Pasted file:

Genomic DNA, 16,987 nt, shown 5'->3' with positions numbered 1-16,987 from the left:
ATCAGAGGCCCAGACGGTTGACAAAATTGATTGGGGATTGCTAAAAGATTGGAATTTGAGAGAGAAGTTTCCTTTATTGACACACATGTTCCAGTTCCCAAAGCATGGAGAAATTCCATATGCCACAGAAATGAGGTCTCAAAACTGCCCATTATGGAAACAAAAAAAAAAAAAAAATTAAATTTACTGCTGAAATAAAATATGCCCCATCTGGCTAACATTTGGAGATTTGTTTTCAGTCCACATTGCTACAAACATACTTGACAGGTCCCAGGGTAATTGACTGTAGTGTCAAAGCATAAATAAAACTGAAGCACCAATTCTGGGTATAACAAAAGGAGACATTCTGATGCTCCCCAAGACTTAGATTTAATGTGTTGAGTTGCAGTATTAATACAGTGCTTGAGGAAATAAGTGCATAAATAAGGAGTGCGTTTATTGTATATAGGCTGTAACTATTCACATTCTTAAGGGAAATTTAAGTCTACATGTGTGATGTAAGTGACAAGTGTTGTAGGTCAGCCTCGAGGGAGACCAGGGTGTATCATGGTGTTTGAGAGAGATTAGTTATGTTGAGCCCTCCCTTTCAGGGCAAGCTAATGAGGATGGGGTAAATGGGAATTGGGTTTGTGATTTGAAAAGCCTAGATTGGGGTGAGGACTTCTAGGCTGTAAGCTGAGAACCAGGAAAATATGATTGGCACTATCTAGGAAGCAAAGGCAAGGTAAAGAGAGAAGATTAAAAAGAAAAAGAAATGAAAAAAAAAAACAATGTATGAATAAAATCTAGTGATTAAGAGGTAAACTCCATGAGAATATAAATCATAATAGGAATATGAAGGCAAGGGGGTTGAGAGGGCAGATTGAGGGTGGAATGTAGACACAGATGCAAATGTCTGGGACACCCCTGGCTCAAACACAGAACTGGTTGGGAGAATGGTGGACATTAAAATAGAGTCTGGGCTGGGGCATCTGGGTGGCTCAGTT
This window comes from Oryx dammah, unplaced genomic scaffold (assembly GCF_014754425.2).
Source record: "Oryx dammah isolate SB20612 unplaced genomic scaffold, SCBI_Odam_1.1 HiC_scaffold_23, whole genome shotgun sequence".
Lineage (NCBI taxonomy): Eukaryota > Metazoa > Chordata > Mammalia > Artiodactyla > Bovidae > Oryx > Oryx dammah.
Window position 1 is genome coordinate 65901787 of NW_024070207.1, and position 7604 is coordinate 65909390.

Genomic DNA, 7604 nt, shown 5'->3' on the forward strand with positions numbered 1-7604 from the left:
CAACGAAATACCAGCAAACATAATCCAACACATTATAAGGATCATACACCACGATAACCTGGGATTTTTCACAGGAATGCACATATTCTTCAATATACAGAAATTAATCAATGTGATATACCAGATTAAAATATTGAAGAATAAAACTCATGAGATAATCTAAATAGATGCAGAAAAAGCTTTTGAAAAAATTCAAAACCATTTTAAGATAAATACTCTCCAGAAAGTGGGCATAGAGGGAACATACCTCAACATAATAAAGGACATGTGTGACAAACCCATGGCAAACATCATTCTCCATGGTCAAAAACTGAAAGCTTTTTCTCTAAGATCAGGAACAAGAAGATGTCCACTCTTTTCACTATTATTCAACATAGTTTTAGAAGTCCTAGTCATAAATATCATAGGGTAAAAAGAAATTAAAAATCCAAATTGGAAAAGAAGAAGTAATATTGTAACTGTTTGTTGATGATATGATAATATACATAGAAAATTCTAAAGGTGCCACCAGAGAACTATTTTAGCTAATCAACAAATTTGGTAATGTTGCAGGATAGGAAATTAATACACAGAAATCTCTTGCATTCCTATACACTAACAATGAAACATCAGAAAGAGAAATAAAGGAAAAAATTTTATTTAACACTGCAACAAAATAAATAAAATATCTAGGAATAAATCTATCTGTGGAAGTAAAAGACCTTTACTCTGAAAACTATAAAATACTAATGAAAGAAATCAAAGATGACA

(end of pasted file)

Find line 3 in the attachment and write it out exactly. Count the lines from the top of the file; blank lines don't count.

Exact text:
This window comes from Oryx dammah, unplaced genomic scaffold (assembly GCF_014754425.2).